The 72nd NBA All-Star Game will take place Sunday, Feb. 19, in Salt Lake City. With voting officially open, The Crossover staff weighs in on potential starters and first-time All-Stars in the West. (Eastern Conference picks are here.)
1. Who would get your early votes for the West’s two starting backcourt spots?
Howard Beck: Steph Curry and Luka Dončić. Yes, Curry will be out for a few weeks, but his excellence over the first third of the season earns him a spot on my fictional ballot today. Dončić (32.5 points, 8.3 rebounds, 8.6 assists) is posting career highs in scoring and effective field-goal percentage. In general, I’d prefer my All-Star starters come from winning teams, but it’s been a weird season so far for both the Warriors and the Mavericks, and there’s really no question that these two are the best guards in the West. They get the nod over Ja Morant and Devin Booker.
Chris Herring: I think Stephen Curry has been one of the two or three most impactful players in the league this year. But now that he’s going to miss a couple weeks due to injury, I think it’s fair to say that Luka Dončić and Ja Morant are most deserving in the West backcourt. Both are worthy of the nod; Luka for his do-it-all nature for Dallas, and Ja for being the engine of a club tied for first place despite not even being at full strength yet.
Robin Lundberg: Steph Curry and Luka Dončić. Unfortunately Steph got hurt, but he was having as good a year as he ever has. And we know how good he is, while Luka is a leading MVP candidate. It’s tough to leave Ja Morant and Shai Gilgeous-Alexander off, but I have to give the nod to Curry and Luka.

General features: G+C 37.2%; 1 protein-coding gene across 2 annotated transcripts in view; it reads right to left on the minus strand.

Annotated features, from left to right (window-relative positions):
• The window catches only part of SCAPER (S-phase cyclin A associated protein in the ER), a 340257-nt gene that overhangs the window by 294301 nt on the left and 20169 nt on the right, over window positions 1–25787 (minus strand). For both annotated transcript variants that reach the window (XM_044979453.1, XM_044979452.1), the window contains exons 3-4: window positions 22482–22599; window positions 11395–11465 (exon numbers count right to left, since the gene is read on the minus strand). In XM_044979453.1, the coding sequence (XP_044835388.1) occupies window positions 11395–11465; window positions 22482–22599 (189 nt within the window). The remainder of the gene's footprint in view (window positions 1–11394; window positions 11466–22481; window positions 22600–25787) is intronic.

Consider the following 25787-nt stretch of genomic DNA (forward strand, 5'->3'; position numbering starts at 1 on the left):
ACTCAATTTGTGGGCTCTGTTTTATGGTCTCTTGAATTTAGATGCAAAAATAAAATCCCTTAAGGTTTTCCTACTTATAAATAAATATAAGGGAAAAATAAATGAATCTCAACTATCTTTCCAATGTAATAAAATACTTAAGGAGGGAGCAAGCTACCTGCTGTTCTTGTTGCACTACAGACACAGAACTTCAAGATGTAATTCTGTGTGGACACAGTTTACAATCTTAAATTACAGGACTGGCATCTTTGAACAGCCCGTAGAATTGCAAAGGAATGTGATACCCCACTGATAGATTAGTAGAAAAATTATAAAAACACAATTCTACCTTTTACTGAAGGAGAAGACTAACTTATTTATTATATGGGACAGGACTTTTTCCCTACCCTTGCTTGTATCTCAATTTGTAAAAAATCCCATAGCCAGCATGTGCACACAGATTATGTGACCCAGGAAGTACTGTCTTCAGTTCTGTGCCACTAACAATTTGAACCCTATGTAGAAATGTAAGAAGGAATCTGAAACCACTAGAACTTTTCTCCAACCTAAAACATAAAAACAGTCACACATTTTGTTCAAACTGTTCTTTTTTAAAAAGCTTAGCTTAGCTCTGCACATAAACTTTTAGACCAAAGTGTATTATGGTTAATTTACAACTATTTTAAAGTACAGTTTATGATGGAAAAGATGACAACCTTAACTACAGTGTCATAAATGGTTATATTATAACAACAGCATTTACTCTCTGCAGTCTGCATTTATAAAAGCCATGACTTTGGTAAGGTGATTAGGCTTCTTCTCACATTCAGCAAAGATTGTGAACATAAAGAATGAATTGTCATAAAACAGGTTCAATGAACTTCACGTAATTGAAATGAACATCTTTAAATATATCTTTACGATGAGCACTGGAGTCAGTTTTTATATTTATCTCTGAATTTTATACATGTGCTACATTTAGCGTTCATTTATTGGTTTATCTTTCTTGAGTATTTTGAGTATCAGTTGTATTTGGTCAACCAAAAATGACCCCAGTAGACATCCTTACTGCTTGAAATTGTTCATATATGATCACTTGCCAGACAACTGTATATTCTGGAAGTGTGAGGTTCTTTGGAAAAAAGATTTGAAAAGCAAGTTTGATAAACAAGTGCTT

Chris Mannix: Luka Dončić is an easy choice, with Luka racking up numbers (and triple doubles) for the middling Mavericks. Stephen Curry is an easy choice, too—for now. Curry’s output (30 points per game on 50% shooting and 43.4% from three make him a lock, but his latest injury, expected to keep him out for at least a few weeks, could cost him a starting spot. Or at least make him less worthy of one.
Rohan Nadkarni: Luka Dončić and Stephen Curry. Luka and Steph are two of the top three backcourt scorers in the West, and both their teams would be toast without them. Steph, though he’s currently hurt, is performing arguably better than his unanimous MVP season in 2016. Dončić is a one-man offensive hub who on most nights feels like the most unstoppable force in the NBA.
2. Who would get your early votes for the West’s three starting frontcourt spots?
Beck: Nikola Jokić, LeBron James and Zion Williamson. Jokić, who’s putting together a case for a third straight MVP, is automatic. LeBron is right on the border of my too-many-games-missed clause (and the your-team-stinks clause) … but he gets a waiver, as an all-time great who’s still producing like a top-10 player. He’s earned it. Zion gets the final nod, with apologies to Anthony Davis and Lauri Markkanen. Williamson, healthy at last, isn’t just scoring (25.2 points per game), but doing it with incredible efficiency (.611 eFG%) and elevating his teammates (4.7 assists per game). Davis is out for the foreseeable future, so we might as well cut him now to simplify the process. Markkanen has been a revelation, just not as dominant as Williamson.